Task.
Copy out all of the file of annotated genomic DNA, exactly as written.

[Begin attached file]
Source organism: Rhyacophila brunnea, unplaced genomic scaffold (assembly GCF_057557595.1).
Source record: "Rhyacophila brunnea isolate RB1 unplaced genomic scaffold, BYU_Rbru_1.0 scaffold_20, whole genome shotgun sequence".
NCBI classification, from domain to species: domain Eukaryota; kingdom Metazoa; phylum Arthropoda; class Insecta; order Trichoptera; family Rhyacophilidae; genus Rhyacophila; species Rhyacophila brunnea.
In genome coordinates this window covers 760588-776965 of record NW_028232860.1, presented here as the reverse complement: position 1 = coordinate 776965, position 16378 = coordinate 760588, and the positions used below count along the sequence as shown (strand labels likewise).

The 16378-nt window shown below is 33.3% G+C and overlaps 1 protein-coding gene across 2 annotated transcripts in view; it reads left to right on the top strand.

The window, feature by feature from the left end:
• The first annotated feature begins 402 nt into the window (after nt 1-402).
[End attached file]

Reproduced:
Source organism: Rhyacophila brunnea, unplaced genomic scaffold (assembly GCF_057557595.1).
Source record: "Rhyacophila brunnea isolate RB1 unplaced genomic scaffold, BYU_Rbru_1.0 scaffold_20, whole genome shotgun sequence".
NCBI classification, from domain to species: domain Eukaryota; kingdom Metazoa; phylum Arthropoda; class Insecta; order Trichoptera; family Rhyacophilidae; genus Rhyacophila; species Rhyacophila brunnea.
In genome coordinates this window covers 760588-776965 of record NW_028232860.1, presented here as the reverse complement: position 1 = coordinate 776965, position 16378 = coordinate 760588, and the positions used below count along the sequence as shown (strand labels likewise).

The 16378-nt window shown below is 33.3% G+C and overlaps 1 protein-coding gene across 2 annotated transcripts in view; it reads left to right on the top strand.

The window, feature by feature from the left end:
• The first annotated feature begins 402 nt into the window (after nt 1-402).